Freedom Sings benefit to make New York debut

Wednesday, June 20, 2001

NEW YORK — Freedom Sings™, the First Amendment Center’s special series of concerts celebrating freedom of expression through music, will hold its New York debut June 20 at the Greenwich Village institution The Bottom Line. The concert kicks off “Freedom Sings Week,” sponsored by the First Amendment Center during the week of June 18.

Freedom Sings is named after the center’s concert series that features live performances of topical, controversial and thought-provoking songs. Scheduled to appear without fee are singer/songwriter Janis Ian, Jefferson Starships’ Marty Balin and Paul Kantner, and singer/songwriter Tom Paxton. Dominic Chianese, aka Corrado “Junior” Soprano of the HBO series “The Sopranos” will host the event. A portion of net proceeds from the concert will benefit the planned Folk Music Museum in Greenwich Village, a national museum.

Earlier in the day, the public will be invited to attend a free discussion with Balin and Kantner at the First Amendment Center. (See “Speaking Freely” taping below.)

“Without free speech, this country is no different from any dictatorship,” Ian said at a recent First Amendment Center program. Ian recalled when at age 14, her song, “Society’s Child,” about an interracial teen-age relationship, was banned by radio stations across the country. She was one of the youngest artists to be heckled by outraged adults during numerous performances at the time.

Jefferson Starship’s counterculture reputation routinely attracted police and FBI agents in the 1960s. Its own record label, RCA, censored drug references from the group’s recordings (one early track had the word “trips” deleted.) In 1969, the group released “Volunteers,” which served as a musical call-to-arms for young Americans who were becoming increasingly involved in civil rights activism, Vietnam war protests and the counterculture of San Francisco’s Haight-Ashbury.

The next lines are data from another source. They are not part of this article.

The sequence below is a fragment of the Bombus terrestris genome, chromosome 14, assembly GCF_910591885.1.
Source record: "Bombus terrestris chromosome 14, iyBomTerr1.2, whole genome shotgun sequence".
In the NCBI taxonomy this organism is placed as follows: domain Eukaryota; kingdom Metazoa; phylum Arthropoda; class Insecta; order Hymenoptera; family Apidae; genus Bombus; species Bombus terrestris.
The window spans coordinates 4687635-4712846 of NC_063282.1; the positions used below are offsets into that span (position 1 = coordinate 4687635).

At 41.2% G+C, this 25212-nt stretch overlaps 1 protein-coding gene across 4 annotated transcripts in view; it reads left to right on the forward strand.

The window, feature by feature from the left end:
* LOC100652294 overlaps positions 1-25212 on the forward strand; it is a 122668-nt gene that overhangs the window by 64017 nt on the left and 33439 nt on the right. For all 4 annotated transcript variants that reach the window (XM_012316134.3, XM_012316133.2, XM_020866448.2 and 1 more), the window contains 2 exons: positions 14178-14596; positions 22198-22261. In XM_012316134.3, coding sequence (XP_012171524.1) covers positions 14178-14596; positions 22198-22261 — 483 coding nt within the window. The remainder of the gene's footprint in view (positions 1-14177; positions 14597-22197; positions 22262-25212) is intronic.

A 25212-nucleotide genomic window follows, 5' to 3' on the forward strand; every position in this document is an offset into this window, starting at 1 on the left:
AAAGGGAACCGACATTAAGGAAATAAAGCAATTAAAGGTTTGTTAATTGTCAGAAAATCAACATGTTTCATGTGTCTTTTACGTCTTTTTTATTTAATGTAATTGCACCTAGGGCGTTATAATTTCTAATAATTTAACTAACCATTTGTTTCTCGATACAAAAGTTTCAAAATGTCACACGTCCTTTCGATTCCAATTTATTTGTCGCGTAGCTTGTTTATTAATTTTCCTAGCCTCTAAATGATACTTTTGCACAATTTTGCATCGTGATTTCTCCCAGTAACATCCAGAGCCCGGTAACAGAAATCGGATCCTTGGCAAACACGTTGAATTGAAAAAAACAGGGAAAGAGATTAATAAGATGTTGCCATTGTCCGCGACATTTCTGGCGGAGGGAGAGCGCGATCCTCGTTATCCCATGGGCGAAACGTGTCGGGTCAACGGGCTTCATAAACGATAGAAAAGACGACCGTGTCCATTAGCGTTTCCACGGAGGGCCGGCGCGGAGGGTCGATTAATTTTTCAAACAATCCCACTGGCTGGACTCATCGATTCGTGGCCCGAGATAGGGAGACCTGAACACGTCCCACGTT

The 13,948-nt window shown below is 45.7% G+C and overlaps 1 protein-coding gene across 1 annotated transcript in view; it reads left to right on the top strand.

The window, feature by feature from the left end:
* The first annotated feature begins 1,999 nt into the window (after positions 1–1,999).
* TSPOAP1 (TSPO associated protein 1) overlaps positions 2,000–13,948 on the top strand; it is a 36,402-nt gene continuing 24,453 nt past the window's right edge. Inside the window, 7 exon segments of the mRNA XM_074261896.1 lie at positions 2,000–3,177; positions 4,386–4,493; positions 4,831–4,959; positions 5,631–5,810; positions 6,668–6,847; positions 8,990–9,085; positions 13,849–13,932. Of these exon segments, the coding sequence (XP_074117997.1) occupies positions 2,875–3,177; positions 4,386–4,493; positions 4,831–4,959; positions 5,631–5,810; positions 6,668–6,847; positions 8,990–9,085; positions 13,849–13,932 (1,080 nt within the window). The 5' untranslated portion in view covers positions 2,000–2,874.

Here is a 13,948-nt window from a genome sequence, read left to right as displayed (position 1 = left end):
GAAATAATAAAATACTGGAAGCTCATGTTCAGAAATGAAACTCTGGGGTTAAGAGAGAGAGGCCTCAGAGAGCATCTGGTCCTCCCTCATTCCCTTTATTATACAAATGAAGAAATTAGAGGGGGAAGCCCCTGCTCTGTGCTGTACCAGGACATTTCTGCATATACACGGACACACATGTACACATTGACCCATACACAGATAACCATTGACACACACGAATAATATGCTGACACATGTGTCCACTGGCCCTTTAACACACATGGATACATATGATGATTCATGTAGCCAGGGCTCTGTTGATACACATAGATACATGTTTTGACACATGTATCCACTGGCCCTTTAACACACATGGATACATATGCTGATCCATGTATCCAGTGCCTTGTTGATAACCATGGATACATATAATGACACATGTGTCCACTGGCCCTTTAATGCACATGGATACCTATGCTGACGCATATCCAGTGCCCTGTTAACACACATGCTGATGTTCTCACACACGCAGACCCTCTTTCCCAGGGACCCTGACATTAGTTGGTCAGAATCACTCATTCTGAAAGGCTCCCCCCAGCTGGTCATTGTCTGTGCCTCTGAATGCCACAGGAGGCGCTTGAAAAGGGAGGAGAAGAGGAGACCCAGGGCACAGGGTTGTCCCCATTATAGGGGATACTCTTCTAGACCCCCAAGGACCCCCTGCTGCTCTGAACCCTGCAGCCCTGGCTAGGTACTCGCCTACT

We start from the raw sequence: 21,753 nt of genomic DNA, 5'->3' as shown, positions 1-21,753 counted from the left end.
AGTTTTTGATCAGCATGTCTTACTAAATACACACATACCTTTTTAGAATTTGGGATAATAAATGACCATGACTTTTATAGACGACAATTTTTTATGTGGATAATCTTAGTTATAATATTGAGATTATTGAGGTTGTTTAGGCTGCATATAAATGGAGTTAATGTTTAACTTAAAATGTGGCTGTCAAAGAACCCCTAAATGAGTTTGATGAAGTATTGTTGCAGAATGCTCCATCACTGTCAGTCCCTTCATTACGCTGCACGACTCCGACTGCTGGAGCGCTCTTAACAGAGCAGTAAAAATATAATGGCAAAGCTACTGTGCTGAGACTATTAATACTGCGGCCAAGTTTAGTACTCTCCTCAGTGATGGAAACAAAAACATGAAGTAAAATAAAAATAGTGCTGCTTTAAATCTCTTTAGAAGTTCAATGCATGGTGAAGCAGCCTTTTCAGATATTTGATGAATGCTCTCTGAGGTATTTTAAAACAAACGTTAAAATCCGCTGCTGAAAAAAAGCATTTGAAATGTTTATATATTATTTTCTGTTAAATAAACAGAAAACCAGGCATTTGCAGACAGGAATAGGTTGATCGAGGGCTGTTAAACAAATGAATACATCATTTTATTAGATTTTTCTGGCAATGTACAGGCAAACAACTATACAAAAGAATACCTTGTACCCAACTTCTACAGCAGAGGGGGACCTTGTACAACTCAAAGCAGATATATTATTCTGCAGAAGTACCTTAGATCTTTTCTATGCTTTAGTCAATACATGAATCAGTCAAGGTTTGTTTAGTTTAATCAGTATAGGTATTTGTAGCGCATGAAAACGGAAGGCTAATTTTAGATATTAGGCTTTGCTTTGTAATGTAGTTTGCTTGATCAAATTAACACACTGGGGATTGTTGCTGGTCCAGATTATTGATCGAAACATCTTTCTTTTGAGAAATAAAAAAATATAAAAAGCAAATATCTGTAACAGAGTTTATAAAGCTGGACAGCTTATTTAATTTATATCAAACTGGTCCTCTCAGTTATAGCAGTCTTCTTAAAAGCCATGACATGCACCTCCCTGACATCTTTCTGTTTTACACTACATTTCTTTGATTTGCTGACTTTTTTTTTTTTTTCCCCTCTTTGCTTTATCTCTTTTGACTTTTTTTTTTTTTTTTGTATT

“Music has played a pivotal role in social movements throughout this century. The messages of the civil rights, women’s rights, environmental and world peace movements were all amplified through song,” said Ken Paulson, executive director of the First Amendment Center. “Free expression and music are a potent combination. Freedom sings. And music matters.”

Show times at The Bottom Line are 7:30 p.m. and 10:30 p.m. Tickets are $25 and available at The Bottom Line box office, 15 West 4th St., 212-228-6300.

Other events scheduled during Freedom Sings Week will be held at the First Amendment Center, 580 Madison Avenue at 57th St. The following are free and are open to the public:

June 18 and June 19, 6 p.m.-8 p.m.: “On the Line” With Brian Lehrer
The public will be invited to a live taping of WNYC-AM’s award-winning daily public affairs program, “On the Line.” Host Brian Lehrer will interview prominent musicians about music censorship. This event also will feature live performances from the artists.

Wed., June 20, 3 p.m.: A Conversation With Jefferson Starship
Marty Balin and Paul Kantner of Jefferson Starship will discuss their experiences as one of rock’s most challenged bands during a “Speaking Freely” taping.

Fri., June 22, 1 p.m.: “Freedom Sings”: A Documentary
This documentary features highlights from a Freedom Sings concert at Nashville’s legendary Bluebird Cafe. Performances include Beth Nielsen Chapman, Rodney Crowell, Steve Earle and Kim Richey.

Tues., June 26, 6 p.m.: A Conversation With John Kay of Steppenwolf.
Ken Paulson will interview John Kay for a taping of “Speaking Freely.”

The first Freedom Sings concert was held in 1999 at the Bluebird Café in Nashville. It drew such artists as Steve Earle, Rodney Crowell, John Kay of Steppenwolf, Bill Lloyd, Greg Trooper, Kim Richey, Beth Nielsen Chapman, Matraca Berg and many others. Other events have been held in Boulder, Colo., and Memphis, Tenn., as well as Penn State University and the University of North Carolina.

In fall 2000, the First Amendment Center released the “Freedom Sings” CD, a compilation of songs performed during the July 1999 concert in Nashville. Americana and other radio stations across the country have included “Freedom Sings” on their playlist.

For other upcoming events at the First Amendment Center, call 212/317-7596.